The European government leaders have failed to prepare a new budget for the next seven years. After two days of meetings in Brussels, the Belgian President Michel decided to suspend the negotiations. “We need more time to see how we can get out,” he says.
It is not known when the discussions will resume. “As my grandmother said: to succeed we have to keep trying,” said Michel.
The countries spoke intensively throughout the day. The Netherlands no longer wants to pay to the EU, while the other countries are asking for it. The Southern and Eastern European countries are keen to retain the special cohesion funds (to combat poverty), while the Netherlands wants to stick to the € 1.5 billion discount it has.
Another stumbling block is the percentage of the size of the European economy that has to go to the EU. Michel bets at 1.07 percent, while the Netherlands, Denmark, Austria and Sweden do not want to go further than 1 percent. That is a difference of 75 billion euros.
The Netherlands also wants to keep the customs revenues that end up in the treasury via the port of Rotterdam. The European Union wants a part to flow to the treasury in Brussels.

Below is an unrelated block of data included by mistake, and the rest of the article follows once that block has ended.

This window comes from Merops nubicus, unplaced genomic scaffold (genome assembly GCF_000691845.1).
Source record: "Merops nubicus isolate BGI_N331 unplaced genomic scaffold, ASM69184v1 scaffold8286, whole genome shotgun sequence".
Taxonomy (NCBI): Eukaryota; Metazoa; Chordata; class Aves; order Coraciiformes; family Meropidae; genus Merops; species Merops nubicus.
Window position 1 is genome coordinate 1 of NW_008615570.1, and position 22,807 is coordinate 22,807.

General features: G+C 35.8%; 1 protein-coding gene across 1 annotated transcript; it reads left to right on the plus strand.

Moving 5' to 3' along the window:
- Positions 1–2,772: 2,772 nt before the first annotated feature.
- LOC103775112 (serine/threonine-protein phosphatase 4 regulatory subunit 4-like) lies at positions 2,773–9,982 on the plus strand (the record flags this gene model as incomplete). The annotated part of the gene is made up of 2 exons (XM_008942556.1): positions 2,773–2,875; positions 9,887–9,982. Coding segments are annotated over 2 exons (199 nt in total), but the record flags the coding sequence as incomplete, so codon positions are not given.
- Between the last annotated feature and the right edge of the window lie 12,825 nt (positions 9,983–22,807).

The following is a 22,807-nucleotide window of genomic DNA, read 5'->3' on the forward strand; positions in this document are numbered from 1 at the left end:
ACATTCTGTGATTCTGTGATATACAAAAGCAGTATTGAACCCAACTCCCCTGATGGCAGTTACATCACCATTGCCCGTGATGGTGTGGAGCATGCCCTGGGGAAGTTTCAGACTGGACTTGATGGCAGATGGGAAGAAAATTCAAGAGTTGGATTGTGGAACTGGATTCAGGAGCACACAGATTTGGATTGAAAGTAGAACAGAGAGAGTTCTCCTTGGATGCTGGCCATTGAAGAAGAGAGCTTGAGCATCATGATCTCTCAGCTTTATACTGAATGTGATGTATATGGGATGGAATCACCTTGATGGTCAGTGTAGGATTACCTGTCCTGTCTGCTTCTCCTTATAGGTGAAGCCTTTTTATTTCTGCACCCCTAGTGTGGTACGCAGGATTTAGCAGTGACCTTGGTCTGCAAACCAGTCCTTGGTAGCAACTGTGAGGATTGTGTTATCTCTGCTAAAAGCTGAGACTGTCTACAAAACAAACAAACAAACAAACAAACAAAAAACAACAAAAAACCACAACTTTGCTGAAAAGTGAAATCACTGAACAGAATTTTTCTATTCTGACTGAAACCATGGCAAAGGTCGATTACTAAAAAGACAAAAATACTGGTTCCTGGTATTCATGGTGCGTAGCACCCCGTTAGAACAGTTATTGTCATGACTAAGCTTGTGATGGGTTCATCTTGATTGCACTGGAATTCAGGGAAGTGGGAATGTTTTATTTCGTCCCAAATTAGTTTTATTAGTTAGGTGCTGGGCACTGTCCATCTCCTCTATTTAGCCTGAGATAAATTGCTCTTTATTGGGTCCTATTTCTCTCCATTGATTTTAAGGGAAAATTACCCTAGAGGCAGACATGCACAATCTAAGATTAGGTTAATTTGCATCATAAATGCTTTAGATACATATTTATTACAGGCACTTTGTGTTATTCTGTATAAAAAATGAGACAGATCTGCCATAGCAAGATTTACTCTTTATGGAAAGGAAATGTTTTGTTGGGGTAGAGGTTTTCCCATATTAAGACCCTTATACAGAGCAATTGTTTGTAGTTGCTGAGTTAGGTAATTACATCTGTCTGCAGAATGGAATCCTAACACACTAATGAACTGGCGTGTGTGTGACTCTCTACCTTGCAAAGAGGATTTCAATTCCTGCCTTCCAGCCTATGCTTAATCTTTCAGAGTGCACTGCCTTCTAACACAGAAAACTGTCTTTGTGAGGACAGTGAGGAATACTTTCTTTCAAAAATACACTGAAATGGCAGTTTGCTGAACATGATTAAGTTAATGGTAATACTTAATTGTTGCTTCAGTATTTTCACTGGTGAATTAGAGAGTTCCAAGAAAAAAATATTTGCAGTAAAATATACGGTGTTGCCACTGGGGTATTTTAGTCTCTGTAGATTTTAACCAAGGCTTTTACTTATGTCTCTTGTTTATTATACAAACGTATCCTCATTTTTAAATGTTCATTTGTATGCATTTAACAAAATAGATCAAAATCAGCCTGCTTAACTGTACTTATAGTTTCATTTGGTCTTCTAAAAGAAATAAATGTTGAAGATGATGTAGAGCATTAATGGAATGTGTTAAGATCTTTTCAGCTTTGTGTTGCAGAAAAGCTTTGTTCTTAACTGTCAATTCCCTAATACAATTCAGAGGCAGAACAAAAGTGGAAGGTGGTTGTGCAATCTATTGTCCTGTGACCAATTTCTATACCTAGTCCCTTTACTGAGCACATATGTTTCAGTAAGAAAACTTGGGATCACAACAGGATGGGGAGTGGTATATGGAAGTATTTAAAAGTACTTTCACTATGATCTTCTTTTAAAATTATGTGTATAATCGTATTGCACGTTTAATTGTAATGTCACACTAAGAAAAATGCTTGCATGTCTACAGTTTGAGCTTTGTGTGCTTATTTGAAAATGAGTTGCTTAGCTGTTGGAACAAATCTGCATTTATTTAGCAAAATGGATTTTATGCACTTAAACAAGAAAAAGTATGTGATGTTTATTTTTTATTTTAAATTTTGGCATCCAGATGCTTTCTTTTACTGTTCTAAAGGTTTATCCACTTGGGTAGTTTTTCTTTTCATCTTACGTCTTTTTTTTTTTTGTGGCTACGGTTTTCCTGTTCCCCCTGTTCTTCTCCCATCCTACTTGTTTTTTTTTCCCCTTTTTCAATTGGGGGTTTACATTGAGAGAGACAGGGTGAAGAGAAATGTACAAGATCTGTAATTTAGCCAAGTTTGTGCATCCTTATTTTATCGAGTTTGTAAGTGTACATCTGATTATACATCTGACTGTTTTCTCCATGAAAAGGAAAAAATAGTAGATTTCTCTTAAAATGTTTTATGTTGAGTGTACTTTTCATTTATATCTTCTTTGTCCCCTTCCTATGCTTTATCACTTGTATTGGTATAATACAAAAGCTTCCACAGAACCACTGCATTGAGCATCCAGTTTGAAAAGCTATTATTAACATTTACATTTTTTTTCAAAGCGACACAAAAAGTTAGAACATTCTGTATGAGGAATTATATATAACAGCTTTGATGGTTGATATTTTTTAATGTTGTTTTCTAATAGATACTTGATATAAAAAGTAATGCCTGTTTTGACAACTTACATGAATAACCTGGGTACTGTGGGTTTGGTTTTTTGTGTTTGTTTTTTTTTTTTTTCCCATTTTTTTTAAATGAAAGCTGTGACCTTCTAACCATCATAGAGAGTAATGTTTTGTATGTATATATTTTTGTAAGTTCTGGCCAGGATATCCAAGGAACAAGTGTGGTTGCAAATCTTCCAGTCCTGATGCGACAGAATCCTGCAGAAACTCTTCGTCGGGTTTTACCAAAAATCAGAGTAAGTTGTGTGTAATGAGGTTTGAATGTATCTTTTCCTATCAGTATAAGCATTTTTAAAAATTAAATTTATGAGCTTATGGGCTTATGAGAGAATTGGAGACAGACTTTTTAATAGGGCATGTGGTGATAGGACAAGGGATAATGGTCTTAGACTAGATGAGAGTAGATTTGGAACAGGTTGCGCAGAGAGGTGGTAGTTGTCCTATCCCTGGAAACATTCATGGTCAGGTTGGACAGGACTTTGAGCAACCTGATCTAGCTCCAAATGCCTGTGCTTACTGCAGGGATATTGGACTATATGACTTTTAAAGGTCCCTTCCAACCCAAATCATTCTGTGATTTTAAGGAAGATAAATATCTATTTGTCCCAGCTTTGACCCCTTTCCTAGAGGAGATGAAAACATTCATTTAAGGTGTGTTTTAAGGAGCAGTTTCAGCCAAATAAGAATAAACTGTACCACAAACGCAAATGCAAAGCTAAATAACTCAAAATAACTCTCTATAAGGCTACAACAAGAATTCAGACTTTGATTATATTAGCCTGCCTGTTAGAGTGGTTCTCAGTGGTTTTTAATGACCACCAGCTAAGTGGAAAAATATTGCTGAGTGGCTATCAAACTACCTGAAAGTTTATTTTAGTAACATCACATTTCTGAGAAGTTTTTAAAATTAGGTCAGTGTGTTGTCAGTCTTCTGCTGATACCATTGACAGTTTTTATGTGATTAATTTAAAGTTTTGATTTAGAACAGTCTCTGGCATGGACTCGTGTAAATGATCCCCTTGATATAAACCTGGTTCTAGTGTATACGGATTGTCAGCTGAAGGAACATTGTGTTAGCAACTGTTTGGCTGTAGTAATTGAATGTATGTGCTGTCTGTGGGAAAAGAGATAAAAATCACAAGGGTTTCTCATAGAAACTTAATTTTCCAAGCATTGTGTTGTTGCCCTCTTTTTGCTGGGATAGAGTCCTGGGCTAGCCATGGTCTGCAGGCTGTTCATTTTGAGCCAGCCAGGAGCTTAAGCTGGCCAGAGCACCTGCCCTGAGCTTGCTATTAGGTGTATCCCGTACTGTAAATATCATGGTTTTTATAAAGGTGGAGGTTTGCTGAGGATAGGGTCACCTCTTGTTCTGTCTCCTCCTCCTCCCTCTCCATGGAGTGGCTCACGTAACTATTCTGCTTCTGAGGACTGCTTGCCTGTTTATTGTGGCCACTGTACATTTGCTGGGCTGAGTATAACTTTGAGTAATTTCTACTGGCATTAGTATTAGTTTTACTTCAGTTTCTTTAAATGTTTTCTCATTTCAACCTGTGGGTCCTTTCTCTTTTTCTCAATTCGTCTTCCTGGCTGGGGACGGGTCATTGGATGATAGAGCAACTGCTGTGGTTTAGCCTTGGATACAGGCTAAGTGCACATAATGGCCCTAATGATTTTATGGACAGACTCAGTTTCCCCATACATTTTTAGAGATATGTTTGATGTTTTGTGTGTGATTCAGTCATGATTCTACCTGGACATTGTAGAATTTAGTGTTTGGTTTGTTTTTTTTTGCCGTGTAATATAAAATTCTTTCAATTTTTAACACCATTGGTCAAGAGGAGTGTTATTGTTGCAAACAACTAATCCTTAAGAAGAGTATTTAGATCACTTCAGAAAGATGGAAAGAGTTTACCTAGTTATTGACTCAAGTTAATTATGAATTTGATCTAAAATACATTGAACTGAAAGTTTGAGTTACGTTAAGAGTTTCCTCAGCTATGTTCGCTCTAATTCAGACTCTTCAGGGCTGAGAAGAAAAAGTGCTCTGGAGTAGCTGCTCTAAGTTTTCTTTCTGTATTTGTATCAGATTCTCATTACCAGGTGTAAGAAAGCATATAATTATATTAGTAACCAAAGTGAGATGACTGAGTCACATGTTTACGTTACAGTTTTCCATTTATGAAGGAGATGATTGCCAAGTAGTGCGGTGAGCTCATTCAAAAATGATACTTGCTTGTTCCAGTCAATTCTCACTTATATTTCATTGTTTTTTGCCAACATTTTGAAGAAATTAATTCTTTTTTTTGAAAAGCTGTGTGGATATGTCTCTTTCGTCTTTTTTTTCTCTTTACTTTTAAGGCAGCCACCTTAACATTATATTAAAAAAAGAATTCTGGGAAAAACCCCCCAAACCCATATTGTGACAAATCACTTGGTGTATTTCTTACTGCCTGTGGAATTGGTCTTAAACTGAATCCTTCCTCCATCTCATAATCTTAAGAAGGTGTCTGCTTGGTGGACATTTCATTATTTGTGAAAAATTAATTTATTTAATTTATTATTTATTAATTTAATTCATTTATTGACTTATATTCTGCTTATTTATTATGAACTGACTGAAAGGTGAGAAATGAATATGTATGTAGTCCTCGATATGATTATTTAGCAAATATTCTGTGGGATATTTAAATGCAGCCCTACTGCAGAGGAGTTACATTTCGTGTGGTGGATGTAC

According to the President of the European Commission, Ursula von der Leyen, time is running out.
“If we don’t have an agreement before the end of the year, we can’t spend money.”
Michel is also optimistic after the failure of the discussions.
“I think it is possible, because everyone wants to get out and everyone wants modernization.”
Today, efforts were made throughout the day to find a solution. Prime Minister Rutte was involved in many of those attempts because he is the leader of what they call the frugal countries in Brussels. The attitude of these countries is said to be irritating, especially among net recipients, who receive more money from the EU than they spend on Europe.
Michel put a compromise on the table at around 7 p.m. “The differences were just too big,” Prime Minister Rutte analyzed afterwards.
“It is not a disaster. When the previous budget was drawn up in 2012, the first talks also failed and a few months later we agreed. It’s soluble. We can get out, but I have no guarantees.”